Every time I hear comments about this being the “worst recession since …” or muttering about the GFC, I’m struck by the thought that this is not just an economic crisis (which it is – don’t take this to be an attempt to downplay the seriousness of the situation) but a fundamental shift in how we create, perceive and consume economic value, and that what we are seeing is not just one of the cyclic fluctuations similar to what we have seen before but part of a much deeper change that will affect how we work and live, and where prosperity comes from.
Umair Haque runs a good line of commentary in this vein, talking about the current “zombieconomy” being replaced by constructive capitalism and smart growth (I like his “unnovation” punch too!). Umair speaks of people getting rich in the zombieconomy, but nobody really being better off – that measuring everything with money is not only limiting but often just plain wrong.
But one of the more interesting documents I’ve come across recently is from Deloitte’s “Center for the Edge” (peopled by John Hagel III and John Seely Brown among others) called “Measuring the forces of long-term change – the 2009 Shift Index” (PDF).
It speaks of three measures of change:
- the Foundation Index (the first wave), measuring the impact of increase in computing power, increase in access to that power via the Internet wired and unwired, and changes in public policy; all of which reduce barriers to entry and movement
- the Flow Index (second wave), which builds on the foundation to create new sources of economic value, and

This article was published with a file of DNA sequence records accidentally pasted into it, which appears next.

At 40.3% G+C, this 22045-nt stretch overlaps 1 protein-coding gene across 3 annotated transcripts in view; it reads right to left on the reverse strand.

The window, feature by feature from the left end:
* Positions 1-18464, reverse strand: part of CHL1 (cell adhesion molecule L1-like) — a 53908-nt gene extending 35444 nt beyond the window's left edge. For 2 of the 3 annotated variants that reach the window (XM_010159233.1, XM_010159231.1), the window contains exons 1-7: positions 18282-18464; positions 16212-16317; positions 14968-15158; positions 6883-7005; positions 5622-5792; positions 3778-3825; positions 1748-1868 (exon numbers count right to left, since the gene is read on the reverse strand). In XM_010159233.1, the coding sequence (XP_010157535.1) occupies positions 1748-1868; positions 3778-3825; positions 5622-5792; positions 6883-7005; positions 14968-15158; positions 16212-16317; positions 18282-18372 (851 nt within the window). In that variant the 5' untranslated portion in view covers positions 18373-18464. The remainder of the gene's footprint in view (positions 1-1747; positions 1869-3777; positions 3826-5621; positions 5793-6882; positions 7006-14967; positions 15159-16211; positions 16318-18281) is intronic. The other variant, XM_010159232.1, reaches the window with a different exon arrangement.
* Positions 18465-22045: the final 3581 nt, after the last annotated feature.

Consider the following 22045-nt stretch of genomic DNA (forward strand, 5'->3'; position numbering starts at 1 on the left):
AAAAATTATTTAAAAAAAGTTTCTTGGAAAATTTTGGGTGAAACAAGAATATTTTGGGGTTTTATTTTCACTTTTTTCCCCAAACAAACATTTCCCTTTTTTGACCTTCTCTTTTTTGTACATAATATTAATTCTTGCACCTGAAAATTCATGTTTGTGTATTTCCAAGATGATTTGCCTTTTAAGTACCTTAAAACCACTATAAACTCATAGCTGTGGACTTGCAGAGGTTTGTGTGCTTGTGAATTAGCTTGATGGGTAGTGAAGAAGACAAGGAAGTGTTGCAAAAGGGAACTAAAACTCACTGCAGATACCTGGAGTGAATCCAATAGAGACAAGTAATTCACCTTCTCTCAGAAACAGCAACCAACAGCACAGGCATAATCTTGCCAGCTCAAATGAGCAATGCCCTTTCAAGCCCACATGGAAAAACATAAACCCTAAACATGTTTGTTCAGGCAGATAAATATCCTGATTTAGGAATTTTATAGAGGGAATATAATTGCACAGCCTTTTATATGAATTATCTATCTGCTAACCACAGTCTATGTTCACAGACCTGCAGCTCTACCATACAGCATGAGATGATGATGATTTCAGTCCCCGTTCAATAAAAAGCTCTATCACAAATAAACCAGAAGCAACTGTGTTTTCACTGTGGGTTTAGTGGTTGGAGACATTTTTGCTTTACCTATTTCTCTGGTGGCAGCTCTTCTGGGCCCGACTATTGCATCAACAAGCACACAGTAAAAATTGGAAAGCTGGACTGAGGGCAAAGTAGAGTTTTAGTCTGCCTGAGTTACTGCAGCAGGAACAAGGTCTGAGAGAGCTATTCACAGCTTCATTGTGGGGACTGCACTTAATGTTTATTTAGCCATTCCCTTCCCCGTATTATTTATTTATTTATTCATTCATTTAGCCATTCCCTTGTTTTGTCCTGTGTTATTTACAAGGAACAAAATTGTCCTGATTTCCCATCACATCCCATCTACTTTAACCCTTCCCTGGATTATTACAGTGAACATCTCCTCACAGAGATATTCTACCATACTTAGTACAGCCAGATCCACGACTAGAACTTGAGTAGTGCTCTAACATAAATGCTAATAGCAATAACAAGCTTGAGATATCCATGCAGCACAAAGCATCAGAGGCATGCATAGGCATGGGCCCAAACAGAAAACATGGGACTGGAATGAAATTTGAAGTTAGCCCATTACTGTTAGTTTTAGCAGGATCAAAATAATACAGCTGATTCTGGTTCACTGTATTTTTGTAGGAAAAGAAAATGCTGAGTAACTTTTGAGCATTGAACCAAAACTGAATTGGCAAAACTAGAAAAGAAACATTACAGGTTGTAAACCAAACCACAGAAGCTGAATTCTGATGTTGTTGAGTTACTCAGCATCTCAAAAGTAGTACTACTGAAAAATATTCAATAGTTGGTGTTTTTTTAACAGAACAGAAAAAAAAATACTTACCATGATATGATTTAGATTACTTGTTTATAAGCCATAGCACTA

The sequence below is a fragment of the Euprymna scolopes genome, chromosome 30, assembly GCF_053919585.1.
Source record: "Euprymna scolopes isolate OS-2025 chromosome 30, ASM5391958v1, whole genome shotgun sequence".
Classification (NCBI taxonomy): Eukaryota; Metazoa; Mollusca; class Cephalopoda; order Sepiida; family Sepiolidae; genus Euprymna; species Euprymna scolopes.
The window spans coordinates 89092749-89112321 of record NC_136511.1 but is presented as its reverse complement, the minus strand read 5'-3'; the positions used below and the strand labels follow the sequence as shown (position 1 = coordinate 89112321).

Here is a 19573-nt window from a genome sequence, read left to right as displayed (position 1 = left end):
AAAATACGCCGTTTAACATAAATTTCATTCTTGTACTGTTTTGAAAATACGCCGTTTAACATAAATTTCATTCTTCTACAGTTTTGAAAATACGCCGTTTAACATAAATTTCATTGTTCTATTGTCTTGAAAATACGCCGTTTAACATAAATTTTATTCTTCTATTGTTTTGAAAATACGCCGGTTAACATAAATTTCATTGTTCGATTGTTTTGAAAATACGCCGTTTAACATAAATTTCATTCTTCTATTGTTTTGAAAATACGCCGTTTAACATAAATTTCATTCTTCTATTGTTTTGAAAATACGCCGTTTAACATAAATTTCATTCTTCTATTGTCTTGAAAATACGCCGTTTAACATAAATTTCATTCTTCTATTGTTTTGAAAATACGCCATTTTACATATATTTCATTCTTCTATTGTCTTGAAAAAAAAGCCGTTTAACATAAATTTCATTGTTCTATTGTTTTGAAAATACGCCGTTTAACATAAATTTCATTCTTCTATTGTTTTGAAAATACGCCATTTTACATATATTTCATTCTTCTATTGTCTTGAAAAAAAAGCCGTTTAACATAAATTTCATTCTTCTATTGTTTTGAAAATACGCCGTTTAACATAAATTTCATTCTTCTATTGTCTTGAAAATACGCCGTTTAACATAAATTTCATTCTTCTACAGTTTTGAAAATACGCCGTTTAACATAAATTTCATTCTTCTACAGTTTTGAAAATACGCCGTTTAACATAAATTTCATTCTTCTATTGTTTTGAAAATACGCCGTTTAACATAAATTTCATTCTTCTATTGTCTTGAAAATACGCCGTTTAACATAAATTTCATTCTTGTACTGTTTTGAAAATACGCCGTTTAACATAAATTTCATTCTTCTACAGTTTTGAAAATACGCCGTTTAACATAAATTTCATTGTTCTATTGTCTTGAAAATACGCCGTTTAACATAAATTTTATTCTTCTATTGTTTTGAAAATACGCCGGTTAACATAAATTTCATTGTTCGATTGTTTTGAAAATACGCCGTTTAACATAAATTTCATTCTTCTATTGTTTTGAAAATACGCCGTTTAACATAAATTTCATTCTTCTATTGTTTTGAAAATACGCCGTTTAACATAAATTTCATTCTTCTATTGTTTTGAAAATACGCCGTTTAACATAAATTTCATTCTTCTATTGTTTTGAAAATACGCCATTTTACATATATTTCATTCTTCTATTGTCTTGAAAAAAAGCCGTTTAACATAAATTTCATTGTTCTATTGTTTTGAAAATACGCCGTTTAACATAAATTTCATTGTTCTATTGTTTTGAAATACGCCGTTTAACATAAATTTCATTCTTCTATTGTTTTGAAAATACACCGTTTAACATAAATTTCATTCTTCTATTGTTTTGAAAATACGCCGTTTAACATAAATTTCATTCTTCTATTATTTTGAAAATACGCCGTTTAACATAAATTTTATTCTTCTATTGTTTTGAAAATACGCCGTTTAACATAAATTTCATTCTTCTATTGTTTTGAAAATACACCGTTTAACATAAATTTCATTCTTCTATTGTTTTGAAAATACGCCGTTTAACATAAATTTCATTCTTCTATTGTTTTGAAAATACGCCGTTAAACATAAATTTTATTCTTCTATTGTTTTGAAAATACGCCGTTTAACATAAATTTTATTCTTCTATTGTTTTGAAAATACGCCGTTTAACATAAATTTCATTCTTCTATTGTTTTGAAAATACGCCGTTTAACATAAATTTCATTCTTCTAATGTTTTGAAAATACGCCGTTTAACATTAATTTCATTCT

- the Impact index, where we start to see the effects of the first two.
The executive summary and overview are a feast of quotes:
Today’s companies must make the most of our own era’s new infrastructure through institutional innovations that shift the rationale from scalable efficiency to scalable learning …
The second wave of change … is characterized by the increasing flows of capital, talent and knowledge across geographical and institutional boundaries. … the increasing rate of change precipitated by the first wave shifts the sources of economic value from “stocks” of knowledge to “flows” of new knowledge.
Knowledge flows – which occur in any social, fluid environment where learning and collaboration can take place – are quickly becoming one of the most crucial sources of value creation.
The conceptual framework for the Big Shift underscores the belief that knowledge flows will be the key determinant of company success as deep foundational changes alter the sources of value creation.
I’ve still got the details to read through, and there’s a fair bit of blue sky thinking in it, but it gels with my recent ruminations about what “work” I should be doing, and what opportunities can be found by looking at our current economic situation through a different lens – it may be that the GFC persists because we are still using the old models and metrics to plot our course and explain the problem when we should be looking for the longer-term, deeper shift and the new possibilities it brings.